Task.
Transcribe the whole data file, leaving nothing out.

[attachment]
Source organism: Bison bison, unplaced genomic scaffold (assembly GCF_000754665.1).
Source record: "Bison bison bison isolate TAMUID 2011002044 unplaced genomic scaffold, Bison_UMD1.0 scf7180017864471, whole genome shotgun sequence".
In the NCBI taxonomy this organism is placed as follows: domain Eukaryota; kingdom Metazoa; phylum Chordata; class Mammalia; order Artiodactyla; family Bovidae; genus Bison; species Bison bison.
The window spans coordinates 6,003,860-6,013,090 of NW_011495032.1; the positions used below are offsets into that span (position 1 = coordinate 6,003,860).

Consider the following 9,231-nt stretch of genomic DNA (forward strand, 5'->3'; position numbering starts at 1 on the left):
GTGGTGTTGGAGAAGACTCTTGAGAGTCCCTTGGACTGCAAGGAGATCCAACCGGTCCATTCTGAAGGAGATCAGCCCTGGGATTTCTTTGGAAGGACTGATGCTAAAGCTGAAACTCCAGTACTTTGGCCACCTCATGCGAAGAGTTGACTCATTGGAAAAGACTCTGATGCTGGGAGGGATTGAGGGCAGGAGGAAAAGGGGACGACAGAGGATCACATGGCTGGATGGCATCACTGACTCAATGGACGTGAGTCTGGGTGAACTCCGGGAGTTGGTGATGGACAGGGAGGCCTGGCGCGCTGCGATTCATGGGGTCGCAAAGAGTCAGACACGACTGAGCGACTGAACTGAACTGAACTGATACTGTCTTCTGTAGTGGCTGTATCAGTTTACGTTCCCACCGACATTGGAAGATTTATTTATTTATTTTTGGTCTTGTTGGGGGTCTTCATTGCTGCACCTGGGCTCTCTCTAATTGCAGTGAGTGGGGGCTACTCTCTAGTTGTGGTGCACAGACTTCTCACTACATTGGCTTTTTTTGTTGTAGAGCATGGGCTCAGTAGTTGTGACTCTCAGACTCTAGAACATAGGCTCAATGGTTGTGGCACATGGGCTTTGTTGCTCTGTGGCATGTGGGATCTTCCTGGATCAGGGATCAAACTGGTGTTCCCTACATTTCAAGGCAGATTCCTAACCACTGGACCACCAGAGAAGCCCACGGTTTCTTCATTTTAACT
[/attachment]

Source organism: Bison bison, unplaced genomic scaffold (assembly GCF_000754665.1).
Source record: "Bison bison bison isolate TAMUID 2011002044 unplaced genomic scaffold, Bison_UMD1.0 scf7180017864471, whole genome shotgun sequence".
In the NCBI taxonomy this organism is placed as follows: domain Eukaryota; kingdom Metazoa; phylum Chordata; class Mammalia; order Artiodactyla; family Bovidae; genus Bison; species Bison bison.
The window spans coordinates 6,003,860-6,013,090 of NW_011495032.1; the positions used below are offsets into that span (position 1 = coordinate 6,003,860).

Consider the following 9,231-nt stretch of genomic DNA (forward strand, 5'->3'; position numbering starts at 1 on the left):
GTGGTGTTGGAGAAGACTCTTGAGAGTCCCTTGGACTGCAAGGAGATCCAACCGGTCCATTCTGAAGGAGATCAGCCCTGGGATTTCTTTGGAAGGACTGATGCTAAAGCTGAAACTCCAGTACTTTGGCCACCTCATGCGAAGAGTTGACTCATTGGAAAAGACTCTGATGCTGGGAGGGATTGAGGGCAGGAGGAAAAGGGGACGACAGAGGATCACATGGCTGGATGGCATCACTGACTCAATGGACGTGAGTCTGGGTGAACTCCGGGAGTTGGTGATGGACAGGGAGGCCTGGCGCGCTGCGATTCATGGGGTCGCAAAGAGTCAGACACGACTGAGCGACTGAACTGAACTGAACTGATACTGTCTTCTGTAGTGGCTGTATCAGTTTACGTTCCCACCGACATTGGAAGATTTATTTATTTATTTTTGGTCTTGTTGGGGGTCTTCATTGCTGCACCTGGGCTCTCTCTAATTGCAGTGAGTGGGGGCTACTCTCTAGTTGTGGTGCACAGACTTCTCACTACATTGGCTTTTTTTGTTGTAGAGCATGGGCTCAGTAGTTGTGACTCTCAGACTCTAGAACATAGGCTCAATGGTTGTGGCACATGGGCTTTGTTGCTCTGTGGCATGTGGGATCTTCCTGGATCAGGGATCAAACTGGTGTTCCCTACATTTCAAGGCAGATTCCTAACCACTGGACCACCAGAGAAGCCCACGGTTTCTTCATTTTAACT